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Last Updated on May 5, 2015, by eNotes Editorial. Word Count: 1793

Memory Wall by Anthony Doerr is a collection of five short stories, all written in Doerr’s beautiful and ponderous prose. “Tall Man in the Yard” is the first and longest story. It centers on seventy-four-year-old Alma Konachek, who is a widow with severe memory loss. She lives in Cape Town, Africa; her servant, Pheko, takes care of her during the day. Pheko uses his pay to try to care for his son, Temba, who lives with him in the slums of the city—he is a hard-working man just trying to help his son.

A new medical procedure allows Alma to extract her memories and put them on film so she can watch them like a movie. She spends most of her days watching her memories. Just before her husband died, he discovered a rare dinosaur fossil; however, due to Alma’s faulty memory, no one has been able to discover where that fossil is.

A local con artist, Roger Tshoni, reads the article about the fossil in the paper and is determined to find out where it is. After observing Alma’s trips to the doctor, he realizes she is undergoing the memory treatment and that the memory containing the fossil discovery might be on her cartridges. He sneaks into Alma’s house each night, hoping to find the one where her husband discovered the fossil. He recruits a local orphan, Luvo, to watch Alma’s memories. Luvo is young and underwent an operation to be compatible with the machine that plays the memories. Through Luvo’s viewing of the memory cartridges, Alma is revealed to have been a discontented character who held to class distinctions and a bit of racism. She was just about to leave Harold, her absent-minded husband who seemed to love fossils more than he loved her, when he died. Luvo gets lost in her memories, and they become part of his own dreams at night.

Alma’s memory loss makes it such that she never remembers that Roger, a stranger to her, daily breaks into her house. Each night she is startled, goes downstairs, and sits and talks with Roger while Luvo searches her memories for the right one. However, one night, Alma is so startled by Roger’s intrusion that she grabs a gun and shoots him—killing him instantly while Luvo is upstairs watching her memories. Pheko arrives with Temba shortly after and reports the death.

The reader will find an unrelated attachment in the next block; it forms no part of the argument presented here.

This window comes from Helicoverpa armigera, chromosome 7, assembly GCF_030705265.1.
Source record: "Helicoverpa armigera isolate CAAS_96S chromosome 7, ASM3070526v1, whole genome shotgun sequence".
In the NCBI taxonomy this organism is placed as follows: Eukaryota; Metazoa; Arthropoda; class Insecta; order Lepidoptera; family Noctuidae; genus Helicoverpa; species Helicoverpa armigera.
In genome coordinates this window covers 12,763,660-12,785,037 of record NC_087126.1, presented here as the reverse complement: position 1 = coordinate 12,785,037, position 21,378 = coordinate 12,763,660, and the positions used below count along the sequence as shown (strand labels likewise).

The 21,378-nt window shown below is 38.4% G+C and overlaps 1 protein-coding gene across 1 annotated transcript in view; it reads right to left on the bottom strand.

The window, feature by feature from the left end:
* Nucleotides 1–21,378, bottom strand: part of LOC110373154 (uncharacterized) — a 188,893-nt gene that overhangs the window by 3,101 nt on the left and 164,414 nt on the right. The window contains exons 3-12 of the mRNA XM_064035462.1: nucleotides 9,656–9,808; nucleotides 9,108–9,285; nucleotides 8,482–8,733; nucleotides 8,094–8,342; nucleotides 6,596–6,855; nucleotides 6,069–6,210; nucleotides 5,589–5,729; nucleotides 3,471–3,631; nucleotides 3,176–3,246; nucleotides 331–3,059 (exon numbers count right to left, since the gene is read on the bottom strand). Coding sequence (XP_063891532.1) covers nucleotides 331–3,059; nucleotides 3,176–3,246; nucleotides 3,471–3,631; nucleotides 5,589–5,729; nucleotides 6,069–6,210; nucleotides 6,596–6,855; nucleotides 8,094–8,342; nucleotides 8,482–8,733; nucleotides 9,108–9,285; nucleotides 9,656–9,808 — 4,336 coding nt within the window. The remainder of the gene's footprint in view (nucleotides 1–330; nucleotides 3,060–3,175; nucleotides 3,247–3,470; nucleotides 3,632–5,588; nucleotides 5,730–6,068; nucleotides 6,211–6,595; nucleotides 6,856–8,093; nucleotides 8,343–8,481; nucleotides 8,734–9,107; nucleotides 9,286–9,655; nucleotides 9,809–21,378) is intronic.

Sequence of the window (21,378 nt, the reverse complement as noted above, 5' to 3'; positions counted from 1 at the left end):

During the evening, Luvo finally discovered the memory of the fossil; he manages to escape out the back. As he is running through the backyard, Temba sees him. They have a brief conversation before Luvo flees. Luvo perceives the poverty of the boy and the difficult situation in which he lives, and he is moved. Luvo sells some of Alma’s memory cartridges to buy supplies, then he spends a week in the desert until he finds the fossil. He sells the fossil for a phenomenal sum of money. He is a kind-hearted character, so he donates the money to Temba and Pheko before checking into a hotel from one of Alma’s memories. He dies there from complications of his memory operation.

In the second story, “Procreate, Generate,” Herb is a patient, diligent, and loving husband, and Imogene is a hard worker who is introverted and private in nature. They have been married for and years. The story begins as they decide they are ready to have a child. However, they are not able to conceive. The story outlines in detail all of the haranguing steps they take to try to get pregnant, including rigorous and financially stressful in vitro fertilization.

The first round of in vitro does not result in pregnancy; Imogene and Herb are devastated. They each cope in their own way—Imogene retreats further into herself and Herb attempts to comfort her, with no results. Their marriage starts to feel the strain. Herb considers an affair with one of his students and Imogene considers just leaving everything and starting over somewhere else. They decide to go for one more round of in vitro; the story leaves it open-ended as to whether it works the second time.

The third story, “The Demilitarized Zone,” tells of Davis, a recently divorced man whose son is fighting in the Vietnam War. He is a patient and caring man whose love for his absent son is deeply evident. His son sends home letters that tell of his life at war, including his disenchantment with his purpose there and the various jungle diseases he has contracted. Davis treasures these letters and reads them over and over. Davis has yet to tell his son about the divorce. His wife cheated on him, and he has not worked up the courage to write and relate the news.

His wife pops by the house every once in a while to get things that she left behind; they do not talk much. Out of possessiveness, he does not give her recent letters from their son. Meanwhile, he takes care of his own father, who has dementia and needs a lot of care.